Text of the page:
Abseiling engineers carry out surveys above the M5 Wynhol Viaduct, Somerset


12 Jun 2023

Over 20 specialist rope operatives carry out ultra-safe surveys high above traffic.

Abseiling engineers carry out surveys above the M5 Wynhol Viaduct

Scaling rock faces high above the ground with motorway traffic roaring below may not be for everyone.

Especially on the M5 Wynhol Viaduct, one the highest and longest rock cuttings on our network.

As this video clip shows, it’s all in a day’s work for our specialist surveyors.


Rope operatives from our suppliers BAM Ritchies and WSP, were carrying out ten-year maintenance checks on the slopes above the viaduct.

The surveys will tell us whether anchors, bolts and netting that help secure the slopes will need updating.

We've fitted cutting edge sensors to monitor bolts, anchors and the rock itself - at heights up to 38 metres (125 feet). We also took the opportunity to clear ditches and remove loose stone and invasive plants.

Before starting work, we carried out a state-of-the-art drone survey. At over two miles (3.5km), this was the longest drone overflight of a live motorway in the country. It gathered information to help our teams assess rock condition and plan work efficiently and economically.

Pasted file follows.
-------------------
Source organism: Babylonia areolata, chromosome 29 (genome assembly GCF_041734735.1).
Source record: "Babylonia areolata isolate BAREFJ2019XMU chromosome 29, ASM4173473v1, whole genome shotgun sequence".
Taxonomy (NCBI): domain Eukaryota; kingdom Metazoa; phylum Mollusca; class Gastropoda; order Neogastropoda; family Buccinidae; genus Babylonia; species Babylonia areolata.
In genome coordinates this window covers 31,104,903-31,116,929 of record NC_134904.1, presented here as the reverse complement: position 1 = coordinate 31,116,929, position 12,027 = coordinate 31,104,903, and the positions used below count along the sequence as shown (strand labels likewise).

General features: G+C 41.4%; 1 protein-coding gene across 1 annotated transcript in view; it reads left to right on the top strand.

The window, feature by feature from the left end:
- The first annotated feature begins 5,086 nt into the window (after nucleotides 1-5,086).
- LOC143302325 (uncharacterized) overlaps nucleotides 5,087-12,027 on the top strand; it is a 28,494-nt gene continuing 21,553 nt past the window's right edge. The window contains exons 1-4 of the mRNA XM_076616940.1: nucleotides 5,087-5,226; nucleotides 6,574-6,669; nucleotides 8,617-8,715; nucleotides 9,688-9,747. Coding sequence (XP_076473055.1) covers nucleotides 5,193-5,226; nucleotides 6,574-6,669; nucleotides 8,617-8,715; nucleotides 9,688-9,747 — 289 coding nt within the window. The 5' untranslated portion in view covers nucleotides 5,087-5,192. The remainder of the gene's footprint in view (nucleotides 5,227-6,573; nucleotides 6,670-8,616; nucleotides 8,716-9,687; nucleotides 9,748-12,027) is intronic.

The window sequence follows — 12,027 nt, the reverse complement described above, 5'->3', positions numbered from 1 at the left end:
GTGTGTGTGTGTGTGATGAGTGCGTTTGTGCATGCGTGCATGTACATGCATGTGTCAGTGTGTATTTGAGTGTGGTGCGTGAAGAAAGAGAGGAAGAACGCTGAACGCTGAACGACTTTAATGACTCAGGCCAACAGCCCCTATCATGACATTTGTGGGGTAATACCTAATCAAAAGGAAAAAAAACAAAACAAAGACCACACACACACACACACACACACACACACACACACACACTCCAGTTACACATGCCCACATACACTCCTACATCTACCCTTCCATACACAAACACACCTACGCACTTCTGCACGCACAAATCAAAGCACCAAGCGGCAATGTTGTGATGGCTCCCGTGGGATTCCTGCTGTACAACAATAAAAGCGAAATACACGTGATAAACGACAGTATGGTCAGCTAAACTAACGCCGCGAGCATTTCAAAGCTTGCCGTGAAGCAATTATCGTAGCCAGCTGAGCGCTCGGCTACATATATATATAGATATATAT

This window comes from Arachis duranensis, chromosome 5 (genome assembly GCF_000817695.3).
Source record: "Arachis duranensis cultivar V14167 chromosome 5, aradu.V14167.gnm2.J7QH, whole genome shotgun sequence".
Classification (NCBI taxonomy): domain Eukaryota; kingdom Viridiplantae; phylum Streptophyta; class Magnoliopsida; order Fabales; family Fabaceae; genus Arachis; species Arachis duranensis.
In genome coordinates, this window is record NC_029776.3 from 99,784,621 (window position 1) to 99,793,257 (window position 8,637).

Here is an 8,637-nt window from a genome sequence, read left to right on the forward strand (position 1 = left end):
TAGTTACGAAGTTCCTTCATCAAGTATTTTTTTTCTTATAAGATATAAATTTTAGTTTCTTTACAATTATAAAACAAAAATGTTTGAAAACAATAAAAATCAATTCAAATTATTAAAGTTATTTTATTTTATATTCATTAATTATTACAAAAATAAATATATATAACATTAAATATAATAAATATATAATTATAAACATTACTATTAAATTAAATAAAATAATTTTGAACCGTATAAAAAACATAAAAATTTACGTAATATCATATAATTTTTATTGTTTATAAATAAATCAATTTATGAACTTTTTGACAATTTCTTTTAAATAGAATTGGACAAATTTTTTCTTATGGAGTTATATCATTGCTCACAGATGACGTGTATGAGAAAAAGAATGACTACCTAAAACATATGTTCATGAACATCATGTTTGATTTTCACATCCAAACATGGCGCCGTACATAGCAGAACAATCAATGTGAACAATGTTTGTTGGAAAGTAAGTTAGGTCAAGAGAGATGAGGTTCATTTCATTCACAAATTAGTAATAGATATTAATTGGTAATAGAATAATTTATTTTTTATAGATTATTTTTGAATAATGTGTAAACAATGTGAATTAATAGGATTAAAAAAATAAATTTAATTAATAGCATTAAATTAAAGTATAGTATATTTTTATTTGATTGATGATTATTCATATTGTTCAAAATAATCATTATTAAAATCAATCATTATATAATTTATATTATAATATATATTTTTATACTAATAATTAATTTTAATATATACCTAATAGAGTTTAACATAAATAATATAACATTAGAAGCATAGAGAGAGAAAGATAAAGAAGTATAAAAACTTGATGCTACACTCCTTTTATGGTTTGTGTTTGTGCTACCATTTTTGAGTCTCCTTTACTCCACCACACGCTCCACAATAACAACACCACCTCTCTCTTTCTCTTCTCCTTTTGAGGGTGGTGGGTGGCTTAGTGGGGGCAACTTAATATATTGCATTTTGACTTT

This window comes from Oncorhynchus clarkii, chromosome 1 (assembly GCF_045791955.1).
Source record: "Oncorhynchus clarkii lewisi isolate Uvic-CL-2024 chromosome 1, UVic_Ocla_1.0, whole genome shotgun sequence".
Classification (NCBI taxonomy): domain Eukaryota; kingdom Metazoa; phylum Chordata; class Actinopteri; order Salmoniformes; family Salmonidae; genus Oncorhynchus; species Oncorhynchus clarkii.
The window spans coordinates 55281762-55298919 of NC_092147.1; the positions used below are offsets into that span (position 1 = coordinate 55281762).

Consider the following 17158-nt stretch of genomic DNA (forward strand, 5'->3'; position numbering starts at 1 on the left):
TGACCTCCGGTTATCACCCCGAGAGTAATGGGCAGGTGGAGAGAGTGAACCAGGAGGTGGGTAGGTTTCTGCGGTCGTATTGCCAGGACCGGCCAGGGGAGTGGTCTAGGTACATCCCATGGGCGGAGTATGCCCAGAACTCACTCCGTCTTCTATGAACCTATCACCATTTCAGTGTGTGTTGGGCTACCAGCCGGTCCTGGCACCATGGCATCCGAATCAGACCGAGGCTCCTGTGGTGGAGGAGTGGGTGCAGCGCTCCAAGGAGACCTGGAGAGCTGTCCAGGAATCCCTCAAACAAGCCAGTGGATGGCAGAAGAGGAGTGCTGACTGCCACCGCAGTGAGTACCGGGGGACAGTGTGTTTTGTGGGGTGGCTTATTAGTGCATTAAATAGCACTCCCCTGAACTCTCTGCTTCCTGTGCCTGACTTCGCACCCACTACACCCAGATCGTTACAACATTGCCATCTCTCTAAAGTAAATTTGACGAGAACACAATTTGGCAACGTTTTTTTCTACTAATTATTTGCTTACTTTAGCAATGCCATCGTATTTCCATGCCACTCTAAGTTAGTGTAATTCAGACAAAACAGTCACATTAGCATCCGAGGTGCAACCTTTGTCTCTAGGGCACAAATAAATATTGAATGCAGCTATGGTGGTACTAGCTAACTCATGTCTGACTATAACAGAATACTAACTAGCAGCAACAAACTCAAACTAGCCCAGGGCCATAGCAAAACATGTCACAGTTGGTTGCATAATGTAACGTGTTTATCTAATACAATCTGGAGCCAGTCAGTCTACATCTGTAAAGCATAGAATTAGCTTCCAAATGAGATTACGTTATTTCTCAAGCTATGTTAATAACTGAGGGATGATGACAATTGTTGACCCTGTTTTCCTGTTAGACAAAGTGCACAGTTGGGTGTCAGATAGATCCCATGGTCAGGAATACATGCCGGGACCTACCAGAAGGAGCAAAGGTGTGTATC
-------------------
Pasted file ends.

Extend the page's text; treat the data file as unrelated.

Rope operatives surveying M5 Wynhol Viaduct
Surveyors abseiling above motorway traffic
Overnight maintenance work on M5 Wynhol Viaduct cutting
Overnight maintenance under southbound carriageway

Jon Durnell, Principal Engineer for National Highways’ Geotechnical Asset Management team, said:

“Given the location of the cutting and the criticality of the M5, a lot of planning and design was undertaken, along with the requisite safety management, and thanks to the collaborative work with BAM Ritchies and WSP, we will now have a lot more information to take us forward for the next 50 years."

Matt Ewing, BAM Ritchies’ Business Development Manager, said:

“The use of rope access techniques, nightshifts, ecologists, detailed planning, and limited traffic management meant the works had minimum impact on the road user and the local ecological environment."